Manchester City Council

Consultations & surveys Manchester Strategy: A liveable and low carbon city

A destination of choice to live, visit and work in

The future of cities like Manchester rests on whether we’re a great place to live – a liveable city. Creating a high quality of life for people already living here will attract more talent to be part of Manchester’s future and with it, investment and jobs. This virtuous circle will make us truly sustainable.

Manchester has huge advantages: a broad base of good jobs, quality housing and the best public transport outside London. We’re a welcoming city with vibrant nightlife, sport, green spaces and a cutting edge arts scene. We recognise that these things are central to quality of life and nurture aspiration and success, so we have invested in our cultural assets, sport, open spaces and waterways. This has also driven our focus on design and creating spaces like St Peter’s Square that open up the city and provide places for people to meet and spend time. A focus on creating a low carbon city with practical but ambitious plans to reduce carbon emissions is integral to being a liveable city.

Climate change commitments

The city’s commitments on climate change are set out in climate change strategy, ‘Manchester: a Certain Future (MACF) 2010-2020’, developed in response to evidence that the global climate is changing as a result of human activities, and also a recognition that action on climate change can contribute significantly to our city’s wider objectives.

Generating renewable energy reduces both carbon emissions and residents’ energy bills. Better business resource efficiency reduces environmental impacts as well as exposure to fluctuating energy and material costs. Preparing for climate change improves the city’s attractiveness to investors and homebuyers. These and other benefits are the prize if Manchester embraces and realises its potential to become a leading low carbon, climate-adapted city.

We want to reduce CO2 levels by 41% by 2020, from 2005 levels – a target set in 2009 as Manchester’s fair contribution to Government’s target to reduce UK emissions by 80% by 2050, to help limit global temperature rises to 2oC. Forecasts show that local and national action will bring a 29% reduction. As a city we need stronger powers to increase energy efficiency and renewable energy. We’ll use our devolution deal to address this with Government.

By 2025 we’ll have a longer term carbon reduction plan and target, influenced by the intergovernmental Paris meeting in December 2015. We will take greater control of where our energy comes from so more heat and power come from affordable, locally produced low- and zero-carbon energy. Investments today in transport infrastructure, becoming a denser city and changes to how people live and work mean that the climate change and air quality impacts of travelling around the city will be reducing. We will move away from a system that must extract and process finite resources to manufacture goods, to one that sees waste as a resource, giving birth to a whole new industry in material reuse and recycling.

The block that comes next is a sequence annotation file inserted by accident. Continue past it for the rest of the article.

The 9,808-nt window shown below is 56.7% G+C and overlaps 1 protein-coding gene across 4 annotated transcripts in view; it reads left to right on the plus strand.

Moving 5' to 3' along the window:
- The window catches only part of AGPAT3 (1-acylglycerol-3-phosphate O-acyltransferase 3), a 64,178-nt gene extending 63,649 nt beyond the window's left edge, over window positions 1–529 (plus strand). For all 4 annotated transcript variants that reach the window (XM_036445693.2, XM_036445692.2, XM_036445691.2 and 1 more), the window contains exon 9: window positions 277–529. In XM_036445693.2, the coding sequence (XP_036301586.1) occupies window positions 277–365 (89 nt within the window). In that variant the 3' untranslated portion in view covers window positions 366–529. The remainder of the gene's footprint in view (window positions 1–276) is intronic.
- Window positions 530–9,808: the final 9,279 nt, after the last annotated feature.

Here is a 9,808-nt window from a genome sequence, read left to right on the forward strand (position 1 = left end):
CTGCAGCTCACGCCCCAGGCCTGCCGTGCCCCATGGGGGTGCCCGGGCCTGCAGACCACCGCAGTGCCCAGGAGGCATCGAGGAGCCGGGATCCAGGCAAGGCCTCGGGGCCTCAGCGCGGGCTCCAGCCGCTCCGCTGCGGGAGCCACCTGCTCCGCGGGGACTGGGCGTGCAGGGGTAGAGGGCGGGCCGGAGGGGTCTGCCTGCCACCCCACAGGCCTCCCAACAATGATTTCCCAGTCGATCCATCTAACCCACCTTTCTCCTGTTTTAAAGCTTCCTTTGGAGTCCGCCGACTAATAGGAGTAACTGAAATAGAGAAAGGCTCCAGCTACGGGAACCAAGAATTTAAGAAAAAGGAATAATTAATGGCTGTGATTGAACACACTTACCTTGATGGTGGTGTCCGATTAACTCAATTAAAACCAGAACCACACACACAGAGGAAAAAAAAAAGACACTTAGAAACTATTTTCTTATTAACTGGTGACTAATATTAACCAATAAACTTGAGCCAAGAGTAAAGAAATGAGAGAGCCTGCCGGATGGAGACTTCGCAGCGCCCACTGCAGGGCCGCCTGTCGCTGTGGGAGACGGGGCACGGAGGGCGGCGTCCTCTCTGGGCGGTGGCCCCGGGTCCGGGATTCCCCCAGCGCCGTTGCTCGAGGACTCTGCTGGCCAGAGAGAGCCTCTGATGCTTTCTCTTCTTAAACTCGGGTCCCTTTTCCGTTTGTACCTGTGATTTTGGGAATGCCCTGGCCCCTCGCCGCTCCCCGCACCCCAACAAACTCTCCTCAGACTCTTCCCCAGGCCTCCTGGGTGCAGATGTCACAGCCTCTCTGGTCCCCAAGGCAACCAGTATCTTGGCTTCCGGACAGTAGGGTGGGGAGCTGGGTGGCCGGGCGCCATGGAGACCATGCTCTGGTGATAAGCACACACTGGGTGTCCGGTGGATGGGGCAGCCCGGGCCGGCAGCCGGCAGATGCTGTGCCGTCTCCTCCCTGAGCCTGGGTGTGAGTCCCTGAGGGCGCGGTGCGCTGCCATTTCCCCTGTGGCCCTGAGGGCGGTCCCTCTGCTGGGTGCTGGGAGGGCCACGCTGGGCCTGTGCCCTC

Over the coming decade the significant investments made will be a critical force in increasing the attractiveness of our city.

The Commonwealth Games defined Manchester as a city of sport, encouraging further investment and providing a platform for everyone to join in. City of Manchester Stadium became the Etihad Stadium – home of Manchester City FC. Across the Etihad Campus is a collection of world class sports facilities including the the City Football Academy; the National Squash Centre; the Manchester Institute of Health and Performance; the National Indoor BMX centre; and the Velodrome which as the home of British cycling, played an essential role in Great Britain’s recent Olympic cycling success.

Sport in Manchester is culturally iconic. To many, Manchester is the home of football and is now also home to the National Football Museum. Football is a key element of our identity. Home crowds reflect fans’ diversity and as an export the game attracts players and fans from across the globe. Few cities match the intensity of a Manchester derby where close to a billion people watch the city compete on an international stage.

Our heavy investment in culture will continue. The Manchester International Festival is firmly established as one of the UK’s most influential cultural events, HOME is a new destination for world leading international film, theatre and art. The Whitworth Gallery, recently named 2015 Museum of the Year, attracts international attention and has drawn in an audience from across Manchester’s communities with inclusive and welcoming programmes and values rooted in Manchester.

There’s vast scope to grow the contribution culture make's to our economy and reputation. Developments like the new arts space Factory Manchester will help us and the North provide a genuine cultural counterbalance to London. Equally, existing high quality cultural venues and the niche, spontaneous side to Manchester’s culture and events will be nurtured to ensure a varied cultural spectrum matching our city’s size and diversity.